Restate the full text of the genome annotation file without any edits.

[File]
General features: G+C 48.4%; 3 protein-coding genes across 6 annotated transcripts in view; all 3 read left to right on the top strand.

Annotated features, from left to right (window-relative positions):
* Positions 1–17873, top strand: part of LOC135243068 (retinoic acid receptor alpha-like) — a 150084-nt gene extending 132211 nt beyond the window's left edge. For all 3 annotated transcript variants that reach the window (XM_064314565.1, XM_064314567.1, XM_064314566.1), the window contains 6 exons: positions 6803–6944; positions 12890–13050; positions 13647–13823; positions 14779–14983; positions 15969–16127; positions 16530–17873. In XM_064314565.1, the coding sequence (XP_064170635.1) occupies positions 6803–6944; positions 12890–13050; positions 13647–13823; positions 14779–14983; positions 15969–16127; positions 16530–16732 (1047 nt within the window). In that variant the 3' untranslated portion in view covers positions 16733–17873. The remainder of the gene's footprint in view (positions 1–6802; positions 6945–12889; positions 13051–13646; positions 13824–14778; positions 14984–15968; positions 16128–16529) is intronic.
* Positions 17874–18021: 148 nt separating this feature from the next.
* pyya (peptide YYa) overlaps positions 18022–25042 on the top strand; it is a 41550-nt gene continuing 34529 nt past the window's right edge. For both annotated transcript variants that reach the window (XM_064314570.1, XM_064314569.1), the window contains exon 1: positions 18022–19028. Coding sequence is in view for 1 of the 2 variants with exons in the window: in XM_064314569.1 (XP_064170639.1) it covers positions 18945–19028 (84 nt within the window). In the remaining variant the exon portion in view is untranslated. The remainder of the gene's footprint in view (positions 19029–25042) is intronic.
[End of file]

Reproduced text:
General features: G+C 48.4%; 3 protein-coding genes across 6 annotated transcripts in view; all 3 read left to right on the top strand.

Annotated features, from left to right (window-relative positions):
* Positions 1–17873, top strand: part of LOC135243068 (retinoic acid receptor alpha-like) — a 150084-nt gene extending 132211 nt beyond the window's left edge. For all 3 annotated transcript variants that reach the window (XM_064314565.1, XM_064314567.1, XM_064314566.1), the window contains 6 exons: positions 6803–6944; positions 12890–13050; positions 13647–13823; positions 14779–14983; positions 15969–16127; positions 16530–17873. In XM_064314565.1, the coding sequence (XP_064170635.1) occupies positions 6803–6944; positions 12890–13050; positions 13647–13823; positions 14779–14983; positions 15969–16127; positions 16530–16732 (1047 nt within the window). In that variant the 3' untranslated portion in view covers positions 16733–17873. The remainder of the gene's footprint in view (positions 1–6802; positions 6945–12889; positions 13051–13646; positions 13824–14778; positions 14984–15968; positions 16128–16529) is intronic.
* Positions 17874–18021: 148 nt separating this feature from the next.
* pyya (peptide YYa) overlaps positions 18022–25042 on the top strand; it is a 41550-nt gene continuing 34529 nt past the window's right edge. For both annotated transcript variants that reach the window (XM_064314570.1, XM_064314569.1), the window contains exon 1: positions 18022–19028. Coding sequence is in view for 1 of the 2 variants with exons in the window: in XM_064314569.1 (XP_064170639.1) it covers positions 18945–19028 (84 nt within the window). In the remaining variant the exon portion in view is untranslated. The remainder of the gene's footprint in view (positions 19029–25042) is intronic.